The following is based on personal experiences, observations, interviews, opinions, and radio traffic: At approximately 12 noon on Sunday, July 1, 2001, Arlington ECC struck box 4603 for a report of smoke coming from a warehouse at 205 West Jefferson Street in the City of Falls Church. The initial assignment consisted of Engines 106, 108, 428, and 418, Truck 106, Rescue 418, Medic 106, Battalion 112, EMS 112, and FM 114. Engine 106 responded from the west end of Falls Church, therefore Engine 108 arrived as the first due Engine. Volunteer Captain 186 arrived on the scene prior to any apparatus and reported heavy smoke showing. Truck 106 positioned on side A (Jefferson Street) along with Engine 108. Engine 106 established a water supply from the hydrant located at the corner of Maple Avenue and Jefferson Street. Battalion 112 requested a second alarm as he approached the scene. During subsequent operations, a third alarm was requested, as well as several special calls for additional units. Units from Arlington County, Fairfax County, City of Alexandria, Cherrydale Volunteer Fire Department, American Red Cross, and Falls Church Volunteer Fire Department all operated on the fireground. The structure involved was two-stories, brick non-combustible construction, with a bar joist metal deck built-up roof. It measured approximately 100 feet by 150 feet. Due to the grade of the lot, the business occupancies on the second floor faced the Maple Avenue side of the structure and exited at street level via side B. Sides A and D were two-stories in height with sides B and C showing only one-story. The number and nature of the commercial occupancies within the structure was not readily apparent until quite some time into the incident. Engine 108 initially stretched a handline to side D up an exterior stairway. Aggressive ventilation and forcible entry were ordered as Engine 108 and 106 progressed into the fire area. Shortly after making entry, conditions became untenable and fire began to show through the roof. Tremendous smoke conditions developed from sides A and D. Units were withdrawn and a defensive attack was initiated. During the height of the fire, four ladder pipes, two portable monitors, and one 2 ½” attack line were flowing water into the structure. Water supply became a major issue as incoming units were forced to complete long hose lays to acquire additional water. A Falls Church Police dispatcher who was listening to the radio traffic contacted the City of Falls Church pumping station and requested that pressure be boosted to the area of the fire. The exterior walls developed obvious cracks in the mortar on sides A, B, and D as the roof structure was warped by the heat of the fire. The presence of hazardous chemicals inside some of the occupancies was discovered and the Alexandria/Arlington Regional Hazardous Materials Team was summoned to the scene. Among the numerous businesses, the building housed significant quantities of silver potassium cyanide, copper potassium cyanide, acetone, acetylene, toner and related printing chemicals, lacquer thinners and oil based products, and propane. All personnel on the fireground were required to undergo gross decontamination of their turnout gear and SCBA prior to returning to quarters. All turnout gear, uniforms, and equipment were thoroughly cleaned upon return to quarters. The extreme weather conditions sent four firefighters to the hospital with heat related problems and two more with minor injuries. Six firefighters from Station 6 were relieved of duty for the rest of the tour and sent home to recuperate. A large portion of the roof structure collapsed during the incident and complicated overhaul efforts. Units remained on the scene for approximately 48 hours applying water via the waterway on the Reserve Tower from Arlington County. A crane service was contracted to remove sections of the roof to complete extinguishment. Fire investigators continued to find hotspots in the rubble for several days after the initial call. The Arlington Fire Marshal’s office requested the assistance of the Bureau of Alcohol, Tobacco, and Firearms to determine the cause of the fire. The fire’s origin was not believed to be suspicious. The total dollar loss is expected to exceed $4 million. The Falls Church Volunteer Fire Department and Auxiliary provided a total of 13 personnel throughout the incident for a total contribution of approximately 94 man-hours. The Cherrydale Volunteer Fire Department also had numerous members on the incident scene. The FCVFD Auxiliary’s Canteen Unit arrived on the scene within the first 45 minutes of the fire and remained on the scene for another 120 hours supporting the fire investigators and police officers. The Canteen Unit was staffed initially with Auxiliary members and then assisted by Red Cross volunteers in the days following the fire. The Reserve Engine was used to supply water for the overhaul operations for approximately 30 hours. Utility 106 provided electrical power and scene lighting during the early stages of overhaul. Cherrydale Volunteer Fire Department Light and Air 103 remained on scene for approximately 96 hours supporting the investigation and overhaul. Lessons learned or reinforced: 1) A strong command presence and structure is required for major incidents. The incident commander made rapid assessments of the fire conditions and took positive actions to ensure firefighter safety. The use of sector officers in an incident of this scale is absolutely required to maintain a reasonable span of control. The establishment of rehabilitation, water supply, staging, and operations groups allow the incident commander to focus on the big picture and not sweat the details. The sector officers need to be readily identifiable to the units operating on the scene to make them effective. 2) A working accountability system must be in place from start to finish. It would be very easy on an incident such as this to lose track of entire companies. A single person should be assigned to do nothing but track units and their assignments. All unit officers need to maintain strict discipline with their crew members to ensure that freelancing does not begin. Defensive operations with an established collapse zone can become frustrating to eager firefighters. Officers should adhere to the standard operating procedures regarding passport drop-off points and establishment of command. 3) An outer perimeter to control the scene needs to be in place quickly. Civilians should not be allowed to mingle with the firefighters and apparatus. Deployment of police officers and barricade tape should become a priority as units are being positioned for master stream operations. Coordination with the police department should be accomplished by having a representative available at the fire department command post. In the case of the City of Falls Church, the police department is an excellent resource for building contact information and public utilities assistance. 4) Crews need to be monitored and relieved frequently when the weather is hot and humid. A rotation of crews should begin as a rehabilitation group is established. The use of a Metro bus as a place of refuge for crews was an excellent idea. It not only provides a cool place to sit down, but it also reduces the tendency of firefighters to wander away from the rehab area. 5) Identify the potential collapse zones and maintain an adequate perimeter. Besides the outward collapse of walls, be aware of windows and wall openings that could allow debris to fly from the interior of the building out into the operating areas of firefighters should the roof collapse. Watch the building for signs of impending collapse. This building displayed smoke pushing from cracks in the brick walls and early partial collapse of the roof. Strict enforcement of the collapse zone should be maintained. Additionally, personnel must not be permitted to enter the structure as master streams are operated in a defensive mode from the exterior. 6) Buildings with contents of special value or those with significant quantities of hazardous materials need to be preplanned whenever possible. Coordination between business licensing agencies and the fire department is essential to identify target hazards. Structures with multiple commercial and industrial occupants almost certainly contain peculiar and serious hazards for firefighters. 7) When multiple aerial devices are operating at an incident, placement and movement of the ladders and towers needs to be carefully coordinated. Tower platform operators must be especially cautious as they may not have a good view of the entire aerial device and water stream as the aerial is maneuvered from the platform. Aerial ladder operators have the advantage of standing at the turntable controls with a full view of the aerial device and master stream. Many thanks to the many people who assisted with the mitigation of this very large incident. From the heart of the fire belt... Pat Evinger Chief 186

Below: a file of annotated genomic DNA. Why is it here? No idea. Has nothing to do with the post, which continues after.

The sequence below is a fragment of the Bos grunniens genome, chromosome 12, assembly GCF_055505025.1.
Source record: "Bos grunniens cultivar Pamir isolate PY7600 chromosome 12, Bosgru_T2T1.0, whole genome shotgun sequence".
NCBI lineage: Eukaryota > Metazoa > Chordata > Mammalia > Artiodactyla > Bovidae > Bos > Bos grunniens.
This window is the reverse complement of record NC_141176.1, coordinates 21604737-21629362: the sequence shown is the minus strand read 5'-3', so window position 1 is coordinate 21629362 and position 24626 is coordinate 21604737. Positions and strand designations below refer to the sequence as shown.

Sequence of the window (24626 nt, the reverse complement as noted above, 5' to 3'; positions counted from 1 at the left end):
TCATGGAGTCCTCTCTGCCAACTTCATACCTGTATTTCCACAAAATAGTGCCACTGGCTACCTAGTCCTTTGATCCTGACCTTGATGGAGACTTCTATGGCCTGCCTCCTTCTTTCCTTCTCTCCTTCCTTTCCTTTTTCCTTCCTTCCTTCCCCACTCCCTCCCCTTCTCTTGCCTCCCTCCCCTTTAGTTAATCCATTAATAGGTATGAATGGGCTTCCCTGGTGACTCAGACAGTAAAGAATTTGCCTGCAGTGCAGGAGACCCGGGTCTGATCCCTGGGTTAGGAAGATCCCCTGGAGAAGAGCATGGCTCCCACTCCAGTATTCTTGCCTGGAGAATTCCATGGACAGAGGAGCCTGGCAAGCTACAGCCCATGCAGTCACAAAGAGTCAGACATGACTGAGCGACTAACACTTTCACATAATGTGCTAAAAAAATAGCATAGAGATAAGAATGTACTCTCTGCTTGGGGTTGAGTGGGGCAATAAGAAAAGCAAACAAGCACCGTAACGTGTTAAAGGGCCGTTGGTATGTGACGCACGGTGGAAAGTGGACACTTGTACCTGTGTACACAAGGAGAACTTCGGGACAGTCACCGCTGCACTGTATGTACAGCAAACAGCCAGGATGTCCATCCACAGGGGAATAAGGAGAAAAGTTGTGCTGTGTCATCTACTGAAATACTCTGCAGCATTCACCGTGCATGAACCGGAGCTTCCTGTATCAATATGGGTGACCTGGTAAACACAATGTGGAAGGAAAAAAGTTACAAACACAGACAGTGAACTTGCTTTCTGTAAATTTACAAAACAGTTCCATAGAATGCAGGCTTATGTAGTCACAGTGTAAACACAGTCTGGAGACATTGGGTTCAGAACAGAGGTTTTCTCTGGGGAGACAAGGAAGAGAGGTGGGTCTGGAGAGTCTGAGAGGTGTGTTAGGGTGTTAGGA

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Station Address: 6950 Little Falls Road, Arlington, VA 22213
Mailing Address: P.O. Box 7014, Falls Church, VA 22040-7014
For Fire or Medical Emergency: 911 - FCVFD Phone: (571) 336-6179 - Fax: (703) 533-7203